Questions of the Week Number 1: June 14, 2018

“What is wrong with our turfgrass? What are these black and gray growths on the lawn?”

These two funguses may have the worst-sounding names in the history of turf-dom.

Bermudagrass smut (on the left) shows up in late May and June as the grass begins to form its seed heads. Smut attacks only the seed heads, not the grass blades or runners. The black fruiting structures rub off easily. People first notice them as black smudges on their white sneakers.

Reproductive spores of bermudagrass smut show up in the seedheads but do not impact blades or runners.

The good news is that smut isn’t especially harmful to the grass, and once it runs its course of blooming and setting seed, smut is pretty much gone for another year. You can apply a high-nitrogen fertilizer to encourage vigorous vegetative (leaf) growth at the expense of the flowers, and you can also mow more frequently while this is appearing. Otherwise, just endure it. It, too, will pass.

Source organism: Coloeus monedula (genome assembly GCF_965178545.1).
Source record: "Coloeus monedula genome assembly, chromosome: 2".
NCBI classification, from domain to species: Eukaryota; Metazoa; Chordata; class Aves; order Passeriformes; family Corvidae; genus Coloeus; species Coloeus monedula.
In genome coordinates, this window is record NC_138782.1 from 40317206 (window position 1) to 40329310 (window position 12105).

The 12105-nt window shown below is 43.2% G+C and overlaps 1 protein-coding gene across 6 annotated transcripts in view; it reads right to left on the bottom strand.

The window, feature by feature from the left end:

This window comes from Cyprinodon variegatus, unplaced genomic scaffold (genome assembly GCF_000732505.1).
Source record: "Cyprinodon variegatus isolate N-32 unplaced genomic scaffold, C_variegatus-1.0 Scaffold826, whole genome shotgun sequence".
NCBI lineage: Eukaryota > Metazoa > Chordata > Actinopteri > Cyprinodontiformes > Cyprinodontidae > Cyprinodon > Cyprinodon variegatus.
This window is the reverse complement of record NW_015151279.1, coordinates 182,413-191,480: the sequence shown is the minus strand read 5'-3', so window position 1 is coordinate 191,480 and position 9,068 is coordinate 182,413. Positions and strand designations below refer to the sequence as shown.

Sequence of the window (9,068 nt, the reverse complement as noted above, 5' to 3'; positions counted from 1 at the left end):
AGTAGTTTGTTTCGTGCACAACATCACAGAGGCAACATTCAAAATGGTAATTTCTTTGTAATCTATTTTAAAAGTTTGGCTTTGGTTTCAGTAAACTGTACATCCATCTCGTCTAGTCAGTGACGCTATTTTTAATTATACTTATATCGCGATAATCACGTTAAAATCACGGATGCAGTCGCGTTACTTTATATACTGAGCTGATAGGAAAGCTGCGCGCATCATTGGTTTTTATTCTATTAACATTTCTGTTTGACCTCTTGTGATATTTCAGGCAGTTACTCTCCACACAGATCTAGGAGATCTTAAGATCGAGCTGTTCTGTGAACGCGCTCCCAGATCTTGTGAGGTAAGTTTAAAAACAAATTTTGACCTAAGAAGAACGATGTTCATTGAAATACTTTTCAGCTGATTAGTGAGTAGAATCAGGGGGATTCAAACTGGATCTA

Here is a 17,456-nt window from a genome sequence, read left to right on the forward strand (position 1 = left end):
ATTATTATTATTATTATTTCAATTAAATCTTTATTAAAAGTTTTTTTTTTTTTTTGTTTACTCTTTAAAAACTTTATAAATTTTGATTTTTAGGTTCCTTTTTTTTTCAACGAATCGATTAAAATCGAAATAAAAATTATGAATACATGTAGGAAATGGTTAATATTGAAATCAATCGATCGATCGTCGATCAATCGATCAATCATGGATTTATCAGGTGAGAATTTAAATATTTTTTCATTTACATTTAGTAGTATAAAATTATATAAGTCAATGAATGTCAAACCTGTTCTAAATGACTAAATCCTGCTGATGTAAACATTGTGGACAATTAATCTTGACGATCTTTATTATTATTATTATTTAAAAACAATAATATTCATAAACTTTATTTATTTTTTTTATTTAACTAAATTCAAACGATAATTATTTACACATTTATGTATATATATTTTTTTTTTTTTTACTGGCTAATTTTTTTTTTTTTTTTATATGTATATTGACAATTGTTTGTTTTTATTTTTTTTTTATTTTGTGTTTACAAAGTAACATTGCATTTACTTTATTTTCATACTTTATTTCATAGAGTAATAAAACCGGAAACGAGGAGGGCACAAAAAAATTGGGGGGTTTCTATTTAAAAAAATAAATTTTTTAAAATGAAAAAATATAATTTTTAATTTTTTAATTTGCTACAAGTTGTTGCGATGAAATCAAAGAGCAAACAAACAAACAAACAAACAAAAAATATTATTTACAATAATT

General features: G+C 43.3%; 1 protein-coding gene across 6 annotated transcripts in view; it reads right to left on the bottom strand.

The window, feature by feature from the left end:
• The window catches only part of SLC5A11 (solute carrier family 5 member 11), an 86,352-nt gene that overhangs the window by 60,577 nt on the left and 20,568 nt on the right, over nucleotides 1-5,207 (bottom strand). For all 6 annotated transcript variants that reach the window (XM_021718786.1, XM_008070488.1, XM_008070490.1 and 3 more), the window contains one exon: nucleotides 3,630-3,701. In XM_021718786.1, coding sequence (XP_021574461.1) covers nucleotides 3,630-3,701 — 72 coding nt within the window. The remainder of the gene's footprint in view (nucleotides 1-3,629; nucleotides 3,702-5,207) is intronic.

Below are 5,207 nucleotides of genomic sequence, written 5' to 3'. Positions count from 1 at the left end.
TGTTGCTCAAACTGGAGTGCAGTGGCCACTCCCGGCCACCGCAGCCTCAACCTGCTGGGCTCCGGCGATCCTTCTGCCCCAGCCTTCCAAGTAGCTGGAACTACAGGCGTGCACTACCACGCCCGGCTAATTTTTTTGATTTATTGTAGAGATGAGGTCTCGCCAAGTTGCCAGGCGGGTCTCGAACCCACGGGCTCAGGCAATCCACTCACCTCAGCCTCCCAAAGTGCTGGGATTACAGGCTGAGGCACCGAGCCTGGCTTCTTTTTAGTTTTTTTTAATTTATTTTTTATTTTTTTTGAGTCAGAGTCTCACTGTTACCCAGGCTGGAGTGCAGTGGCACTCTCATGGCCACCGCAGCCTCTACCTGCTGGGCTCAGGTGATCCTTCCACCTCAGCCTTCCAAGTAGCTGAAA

Continued Below


Slime mold (on right in panel above) is a disgusting-sounding organism that is actually quite harmless. What you’re seeing are the reproductive spores. The mold itself is living off decaying organic matter down on the soil. The spores merely form on grass blades of any type of turf, even weeds.

Slime mold looks like cigarette ashes were dumped onto the lawn. You’ll see it on both bermuda and St. Augustine, but it’s far more noticeable on the wider blades of St. Augustine.

Slime mold shows up during the summer. The good news is the only way it’s going to harm your lawn is by the few days of shading it casts on the blades of your grass. You’ll generally pick up the spores as you mow. I guess if it really annoyed you, you could always blast it off with a hard stream of water. It’s absolutely a non-issue in lawnkeeping.

Posted by Neil Sperry
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